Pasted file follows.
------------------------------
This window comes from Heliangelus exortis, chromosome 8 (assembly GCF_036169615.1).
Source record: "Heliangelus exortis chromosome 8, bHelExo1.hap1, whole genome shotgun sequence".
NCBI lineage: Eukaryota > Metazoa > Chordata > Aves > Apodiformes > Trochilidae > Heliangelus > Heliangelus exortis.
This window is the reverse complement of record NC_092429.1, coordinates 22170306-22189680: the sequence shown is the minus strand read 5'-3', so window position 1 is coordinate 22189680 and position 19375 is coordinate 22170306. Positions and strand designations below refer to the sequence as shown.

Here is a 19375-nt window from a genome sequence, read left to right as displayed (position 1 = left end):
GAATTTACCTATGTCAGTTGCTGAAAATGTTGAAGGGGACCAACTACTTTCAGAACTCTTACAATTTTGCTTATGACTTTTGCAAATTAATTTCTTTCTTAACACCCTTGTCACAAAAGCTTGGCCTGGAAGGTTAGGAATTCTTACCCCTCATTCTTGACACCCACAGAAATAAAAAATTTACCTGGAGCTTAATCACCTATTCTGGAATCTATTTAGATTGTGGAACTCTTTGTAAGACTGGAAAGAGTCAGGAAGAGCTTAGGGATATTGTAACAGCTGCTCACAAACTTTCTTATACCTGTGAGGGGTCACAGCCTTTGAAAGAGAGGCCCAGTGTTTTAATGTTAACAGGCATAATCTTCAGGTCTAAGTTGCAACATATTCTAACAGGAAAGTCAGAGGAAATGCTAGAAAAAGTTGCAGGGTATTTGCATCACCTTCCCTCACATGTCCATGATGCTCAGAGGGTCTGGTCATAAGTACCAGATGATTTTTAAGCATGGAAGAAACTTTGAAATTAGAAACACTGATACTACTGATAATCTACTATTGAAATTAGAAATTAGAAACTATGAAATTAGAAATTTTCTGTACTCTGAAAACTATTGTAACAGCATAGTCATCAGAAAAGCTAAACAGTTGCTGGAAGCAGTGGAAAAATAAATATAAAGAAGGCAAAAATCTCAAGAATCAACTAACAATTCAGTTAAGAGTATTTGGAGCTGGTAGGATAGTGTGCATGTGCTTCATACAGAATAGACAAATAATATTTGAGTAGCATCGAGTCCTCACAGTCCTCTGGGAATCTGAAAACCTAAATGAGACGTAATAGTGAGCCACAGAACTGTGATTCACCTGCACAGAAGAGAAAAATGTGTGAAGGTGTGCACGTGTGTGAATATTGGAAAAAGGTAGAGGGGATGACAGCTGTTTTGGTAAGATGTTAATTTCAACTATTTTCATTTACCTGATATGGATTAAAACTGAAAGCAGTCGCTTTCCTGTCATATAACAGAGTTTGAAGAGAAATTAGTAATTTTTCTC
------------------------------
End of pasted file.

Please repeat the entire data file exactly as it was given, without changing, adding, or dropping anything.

This window comes from Heliangelus exortis, chromosome 8 (assembly GCF_036169615.1).
Source record: "Heliangelus exortis chromosome 8, bHelExo1.hap1, whole genome shotgun sequence".
NCBI lineage: Eukaryota > Metazoa > Chordata > Aves > Apodiformes > Trochilidae > Heliangelus > Heliangelus exortis.
This window is the reverse complement of record NC_092429.1, coordinates 22170306-22189680: the sequence shown is the minus strand read 5'-3', so window position 1 is coordinate 22189680 and position 19375 is coordinate 22170306. Positions and strand designations below refer to the sequence as shown.

Here is a 19375-nt window from a genome sequence, read left to right as displayed (position 1 = left end):
GAATTTACCTATGTCAGTTGCTGAAAATGTTGAAGGGGACCAACTACTTTCAGAACTCTTACAATTTTGCTTATGACTTTTGCAAATTAATTTCTTTCTTAACACCCTTGTCACAAAAGCTTGGCCTGGAAGGTTAGGAATTCTTACCCCTCATTCTTGACACCCACAGAAATAAAAAATTTACCTGGAGCTTAATCACCTATTCTGGAATCTATTTAGATTGTGGAACTCTTTGTAAGACTGGAAAGAGTCAGGAAGAGCTTAGGGATATTGTAACAGCTGCTCACAAACTTTCTTATACCTGTGAGGGGTCACAGCCTTTGAAAGAGAGGCCCAGTGTTTTAATGTTAACAGGCATAATCTTCAGGTCTAAGTTGCAACATATTCTAACAGGAAAGTCAGAGGAAATGCTAGAAAAAGTTGCAGGGTATTTGCATCACCTTCCCTCACATGTCCATGATGCTCAGAGGGTCTGGTCATAAGTACCAGATGATTTTTAAGCATGGAAGAAACTTTGAAATTAGAAACACTGATACTACTGATAATCTACTATTGAAATTAGAAATTAGAAACTATGAAATTAGAAATTTTCTGTACTCTGAAAACTATTGTAACAGCATAGTCATCAGAAAAGCTAAACAGTTGCTGGAAGCAGTGGAAAAATAAATATAAAGAAGGCAAAAATCTCAAGAATCAACTAACAATTCAGTTAAGAGTATTTGGAGCTGGTAGGATAGTGTGCATGTGCTTCATACAGAATAGACAAATAATATTTGAGTAGCATCGAGTCCTCACAGTCCTCTGGGAATCTGAAAACCTAAATGAGACGTAATAGTGAGCCACAGAACTGTGATTCACCTGCACAGAAGAGAAAAATGTGTGAAGGTGTGCACGTGTGTGAATATTGGAAAAAGGTAGAGGGGATGACAGCTGTTTTGGTAAGATGTTAATTTCAACTATTTTCATTTACCTGATATGGATTAAAACTGAAAGCAGTCGCTTTCCTGTCATATAACAGAGTTTGAAGAGAAATTAGTAATTTTTCTC